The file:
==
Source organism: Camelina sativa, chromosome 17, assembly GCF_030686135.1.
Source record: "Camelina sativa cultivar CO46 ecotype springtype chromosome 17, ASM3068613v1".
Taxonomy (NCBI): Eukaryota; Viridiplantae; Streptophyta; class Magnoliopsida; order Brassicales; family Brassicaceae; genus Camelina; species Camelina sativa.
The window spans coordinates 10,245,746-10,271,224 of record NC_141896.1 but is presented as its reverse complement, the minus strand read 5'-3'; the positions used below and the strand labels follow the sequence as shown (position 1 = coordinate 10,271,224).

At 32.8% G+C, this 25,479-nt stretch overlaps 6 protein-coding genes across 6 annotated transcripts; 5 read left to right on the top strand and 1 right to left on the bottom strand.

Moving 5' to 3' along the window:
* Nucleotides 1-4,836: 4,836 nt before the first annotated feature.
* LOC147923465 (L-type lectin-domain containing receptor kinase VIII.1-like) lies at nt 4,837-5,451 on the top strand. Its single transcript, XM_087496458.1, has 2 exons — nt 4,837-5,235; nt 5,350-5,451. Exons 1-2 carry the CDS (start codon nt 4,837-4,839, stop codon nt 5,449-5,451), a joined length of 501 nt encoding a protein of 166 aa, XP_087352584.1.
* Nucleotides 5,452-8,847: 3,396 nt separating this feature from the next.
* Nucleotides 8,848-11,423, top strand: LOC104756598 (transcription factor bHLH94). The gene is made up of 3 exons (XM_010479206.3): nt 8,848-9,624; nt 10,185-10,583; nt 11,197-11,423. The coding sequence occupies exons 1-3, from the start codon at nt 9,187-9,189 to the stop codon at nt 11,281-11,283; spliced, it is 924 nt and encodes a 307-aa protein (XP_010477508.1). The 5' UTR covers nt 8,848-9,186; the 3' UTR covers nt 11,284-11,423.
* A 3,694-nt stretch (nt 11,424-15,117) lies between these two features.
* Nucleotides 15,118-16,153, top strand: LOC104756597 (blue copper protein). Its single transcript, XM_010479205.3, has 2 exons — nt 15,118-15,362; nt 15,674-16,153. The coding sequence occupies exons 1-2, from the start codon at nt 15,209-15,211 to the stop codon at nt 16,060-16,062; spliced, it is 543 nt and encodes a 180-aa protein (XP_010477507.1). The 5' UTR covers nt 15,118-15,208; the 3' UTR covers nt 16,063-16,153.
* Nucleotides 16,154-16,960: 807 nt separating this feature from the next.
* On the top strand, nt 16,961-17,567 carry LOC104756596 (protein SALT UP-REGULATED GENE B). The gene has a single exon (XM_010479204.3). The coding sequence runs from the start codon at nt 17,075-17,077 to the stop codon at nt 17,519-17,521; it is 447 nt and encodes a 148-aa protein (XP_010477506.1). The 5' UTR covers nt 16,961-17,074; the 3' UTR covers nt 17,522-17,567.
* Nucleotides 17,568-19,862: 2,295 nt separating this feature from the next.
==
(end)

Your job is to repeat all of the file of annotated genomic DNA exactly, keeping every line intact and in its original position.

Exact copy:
Source organism: Camelina sativa, chromosome 17, assembly GCF_030686135.1.
Source record: "Camelina sativa cultivar CO46 ecotype springtype chromosome 17, ASM3068613v1".
Taxonomy (NCBI): Eukaryota; Viridiplantae; Streptophyta; class Magnoliopsida; order Brassicales; family Brassicaceae; genus Camelina; species Camelina sativa.
The window spans coordinates 10,245,746-10,271,224 of record NC_141896.1 but is presented as its reverse complement, the minus strand read 5'-3'; the positions used below and the strand labels follow the sequence as shown (position 1 = coordinate 10,271,224).

At 32.8% G+C, this 25,479-nt stretch overlaps 6 protein-coding genes across 6 annotated transcripts; 5 read left to right on the top strand and 1 right to left on the bottom strand.

Moving 5' to 3' along the window:
* Nucleotides 1-4,836: 4,836 nt before the first annotated feature.
* LOC147923465 (L-type lectin-domain containing receptor kinase VIII.1-like) lies at nt 4,837-5,451 on the top strand. Its single transcript, XM_087496458.1, has 2 exons — nt 4,837-5,235; nt 5,350-5,451. Exons 1-2 carry the CDS (start codon nt 4,837-4,839, stop codon nt 5,449-5,451), a joined length of 501 nt encoding a protein of 166 aa, XP_087352584.1.
* Nucleotides 5,452-8,847: 3,396 nt separating this feature from the next.
* Nucleotides 8,848-11,423, top strand: LOC104756598 (transcription factor bHLH94). The gene is made up of 3 exons (XM_010479206.3): nt 8,848-9,624; nt 10,185-10,583; nt 11,197-11,423. The coding sequence occupies exons 1-3, from the start codon at nt 9,187-9,189 to the stop codon at nt 11,281-11,283; spliced, it is 924 nt and encodes a 307-aa protein (XP_010477508.1). The 5' UTR covers nt 8,848-9,186; the 3' UTR covers nt 11,284-11,423.
* A 3,694-nt stretch (nt 11,424-15,117) lies between these two features.
* Nucleotides 15,118-16,153, top strand: LOC104756597 (blue copper protein). Its single transcript, XM_010479205.3, has 2 exons — nt 15,118-15,362; nt 15,674-16,153. The coding sequence occupies exons 1-2, from the start codon at nt 15,209-15,211 to the stop codon at nt 16,060-16,062; spliced, it is 543 nt and encodes a 180-aa protein (XP_010477507.1). The 5' UTR covers nt 15,118-15,208; the 3' UTR covers nt 16,063-16,153.
* Nucleotides 16,154-16,960: 807 nt separating this feature from the next.
* On the top strand, nt 16,961-17,567 carry LOC104756596 (protein SALT UP-REGULATED GENE B). The gene has a single exon (XM_010479204.3). The coding sequence runs from the start codon at nt 17,075-17,077 to the stop codon at nt 17,519-17,521; it is 447 nt and encodes a 148-aa protein (XP_010477506.1). The 5' UTR covers nt 16,961-17,074; the 3' UTR covers nt 17,522-17,567.
* Nucleotides 17,568-19,862: 2,295 nt separating this feature from the next.